One summer evening, as I strolled down the main street of Auch, an unpronounceable city in the heart of Gascony, home of D'Artagnan, the fourth musketeer, I passed one of the outdoor cafés near my hotel. Several men had joined the proprietor at a long wooden table, some wearing the scoop-necked T-shirts of Renoir's boatmen, some even in berets. They noticed me watching one man unwrap a chunk of ham from an awkward paper parcel and put it in the middle of the table alongside his pocket knife. Come join the party, another man motioned. He handed me a glass of wine and a slice of dark-colored ham with plenty of fat. Where had I come from, and why? How long would I stay? What did I think so far? I wasn't used to hearing these welcoming questions in French.
The pale red wine, from an unlabeled bottle, had a powerful depth and a cutting acidity that seemed made to go with rich meat. This region of Gascony, known as the Gers, is the heartland of foie gras, which needs wines with such strong simplicity. The day before, in Bordeaux, at Vinexpo, France's largest wine show, I had met André Dubosc, an animated, kindly man in his late fifties, who filled me with stories of the warmth and generosity of the Gers. He plied me with tastes of the wines made by Producteurs Plaimont, the cooperative he heads, and with the hearty ham his brother cures, the slices gratifyingly rimmed with translucent fat. "You have to go there to see," he told me. "We can export our wine, but we can't export our life. We're lucky we still have it—probably because we're a bit far from everything." He insisted that I visit Saint-Mont, the village near Auch where Plaimont is based. I was eager to learn more about his wines.
For centuries Gers farmers did very nicely making wines to be distilled into Armagnac—one of the world's finest and most expensive brandies. When the men of Saint-Mont returned home after World War II, they found the land badly neglected and their caves for aging wine in a shambles. Like many other small French winemakers who found the expenses of postwar repair too high to bear alone, they banded together in a cooperative. They cleaned and nourished their vineyards, built caves, and erected a new central winery on the main road. The cooperative bought the farmers' grapes and made them into wines for Armagnac.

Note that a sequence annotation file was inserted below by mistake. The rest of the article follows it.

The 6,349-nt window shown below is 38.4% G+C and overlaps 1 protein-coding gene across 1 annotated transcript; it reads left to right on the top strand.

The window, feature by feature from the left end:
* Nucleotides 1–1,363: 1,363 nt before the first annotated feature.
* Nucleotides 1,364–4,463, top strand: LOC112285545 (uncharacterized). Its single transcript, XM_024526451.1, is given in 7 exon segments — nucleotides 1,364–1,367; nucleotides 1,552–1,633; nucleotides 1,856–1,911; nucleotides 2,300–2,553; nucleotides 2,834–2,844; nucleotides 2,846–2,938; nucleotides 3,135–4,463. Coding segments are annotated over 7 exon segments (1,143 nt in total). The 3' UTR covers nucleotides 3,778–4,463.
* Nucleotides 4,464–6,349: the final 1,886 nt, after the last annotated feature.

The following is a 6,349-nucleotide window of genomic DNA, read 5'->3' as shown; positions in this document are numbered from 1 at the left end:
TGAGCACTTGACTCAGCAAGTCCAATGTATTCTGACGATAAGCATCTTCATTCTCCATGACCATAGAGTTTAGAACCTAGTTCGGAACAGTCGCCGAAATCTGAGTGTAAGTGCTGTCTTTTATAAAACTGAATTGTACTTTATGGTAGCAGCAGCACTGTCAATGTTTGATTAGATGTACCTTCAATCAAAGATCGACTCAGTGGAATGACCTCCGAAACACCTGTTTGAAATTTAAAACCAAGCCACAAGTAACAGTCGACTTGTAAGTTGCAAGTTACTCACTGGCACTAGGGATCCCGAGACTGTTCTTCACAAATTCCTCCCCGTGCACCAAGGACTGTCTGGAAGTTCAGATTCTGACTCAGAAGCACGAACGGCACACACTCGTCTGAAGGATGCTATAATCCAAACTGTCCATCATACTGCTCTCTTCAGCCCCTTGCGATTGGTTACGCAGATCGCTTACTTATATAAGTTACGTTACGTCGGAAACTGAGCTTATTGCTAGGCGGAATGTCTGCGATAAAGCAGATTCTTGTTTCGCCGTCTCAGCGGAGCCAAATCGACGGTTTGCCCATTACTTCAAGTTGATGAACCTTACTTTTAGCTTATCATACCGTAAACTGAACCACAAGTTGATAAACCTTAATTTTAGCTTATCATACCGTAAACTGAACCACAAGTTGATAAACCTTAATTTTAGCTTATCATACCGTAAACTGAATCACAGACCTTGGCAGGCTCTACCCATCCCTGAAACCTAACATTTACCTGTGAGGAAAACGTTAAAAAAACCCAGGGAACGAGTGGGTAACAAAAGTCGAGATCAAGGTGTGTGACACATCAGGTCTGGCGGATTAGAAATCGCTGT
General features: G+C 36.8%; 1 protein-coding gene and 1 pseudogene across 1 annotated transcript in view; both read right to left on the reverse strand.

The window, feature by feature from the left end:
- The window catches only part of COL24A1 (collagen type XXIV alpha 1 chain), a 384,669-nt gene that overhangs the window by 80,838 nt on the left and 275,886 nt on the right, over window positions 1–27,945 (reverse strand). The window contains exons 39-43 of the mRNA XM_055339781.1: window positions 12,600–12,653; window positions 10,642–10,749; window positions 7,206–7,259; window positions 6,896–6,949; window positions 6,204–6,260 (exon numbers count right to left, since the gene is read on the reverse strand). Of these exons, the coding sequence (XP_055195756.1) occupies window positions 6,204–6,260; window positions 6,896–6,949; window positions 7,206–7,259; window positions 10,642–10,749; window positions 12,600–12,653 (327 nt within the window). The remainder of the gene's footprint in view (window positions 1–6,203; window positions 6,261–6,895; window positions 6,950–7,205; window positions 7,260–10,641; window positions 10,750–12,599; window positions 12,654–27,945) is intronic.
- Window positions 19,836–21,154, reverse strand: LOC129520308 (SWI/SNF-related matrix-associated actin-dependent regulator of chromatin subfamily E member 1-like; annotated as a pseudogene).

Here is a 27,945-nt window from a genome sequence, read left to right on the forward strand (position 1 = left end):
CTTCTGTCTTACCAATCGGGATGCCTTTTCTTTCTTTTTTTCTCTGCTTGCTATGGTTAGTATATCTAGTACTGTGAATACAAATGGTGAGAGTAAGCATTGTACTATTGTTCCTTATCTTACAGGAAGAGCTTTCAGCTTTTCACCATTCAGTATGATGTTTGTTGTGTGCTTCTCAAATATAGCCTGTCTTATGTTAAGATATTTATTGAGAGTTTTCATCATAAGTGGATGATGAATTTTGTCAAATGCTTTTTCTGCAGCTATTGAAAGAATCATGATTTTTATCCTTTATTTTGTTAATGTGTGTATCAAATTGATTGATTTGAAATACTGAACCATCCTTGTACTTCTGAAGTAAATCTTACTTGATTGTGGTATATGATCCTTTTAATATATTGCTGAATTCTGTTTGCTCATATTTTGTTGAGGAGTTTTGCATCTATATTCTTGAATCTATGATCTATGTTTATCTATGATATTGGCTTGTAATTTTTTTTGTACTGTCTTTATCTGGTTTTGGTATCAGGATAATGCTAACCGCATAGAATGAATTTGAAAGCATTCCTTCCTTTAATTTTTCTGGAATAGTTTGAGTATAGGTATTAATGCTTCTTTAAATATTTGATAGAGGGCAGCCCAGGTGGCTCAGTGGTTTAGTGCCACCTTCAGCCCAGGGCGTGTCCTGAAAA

When Dubosc prepared to assume his responsibilities as managing director of Plaimont, twenty-three years ago, he worried that the cooperative would suffer from several of the steps regional winemakers throughout France had taken in the name of progress. Chief among these was replacing little-known grapes that were well adapted to the local climate with hybrids from industrial suppliers, who promised bumper crops with minimal effort. (In the past decade France, repository of wine greatness, has lost large swaths of its best vineyards to Merlot and other modish grapes once considered fit only for blending—grapes destined to go back out of fashion.) The efficient hybrids made wines good enough to distill into Armagnac, but not good enough to justify the wholesale prices Saint-Mont's vintners had to charge—far higher than those the big distillers could easily find beyond the borders of France.
Agricultural consultants warned Plaimont's members that they must think seriously about going back to their region's traditional grapes, using traditional methods, spacing the vines widely, and accepting lower yields for higher quality, and also about selling their wines direct to consumers rather than in bulk to distillers. Otherwise they risked losing everything—soil quality, which deteriorated after years of intensive cultivation; the few old vines that survived; their livelihoods. The French wine-standards board had in the early 1970s created vins de pays, a new category to encourage winemakers to rediscover and improve the making of minor wines popular in their home territories but viewed by the larger wine world as unremarkable. Even the name, "wines of the country," with its implication of a specific rural place, gave new respect to what had been thought inconsequential; and it sounded better than vin ordinaire or vin de table.
Gascony's vibrant charm has a distinctly Catalan touch: from the top of the hill in Saint-Mont, where there is a beautiful medieval monastery church with marvelous Romanesque capitals, you can see the Pyrenees. A Catalan sociability and proud independence leaven the usual French standoffishness and conservatism. Dubosc was well aware that southwestern France is particularly rich in eccentric grapes, and he hoped somehow to bottle that charm. He began a campaign to persuade the members of his cooperative to replant their vineyards and develop new vins de pays assembled from local grapes that hadn't been grown commercially for decades. He also asked them to reduce vine yield by half in order to encourage better flavor, even though that could mean sacrificing profits in the short term.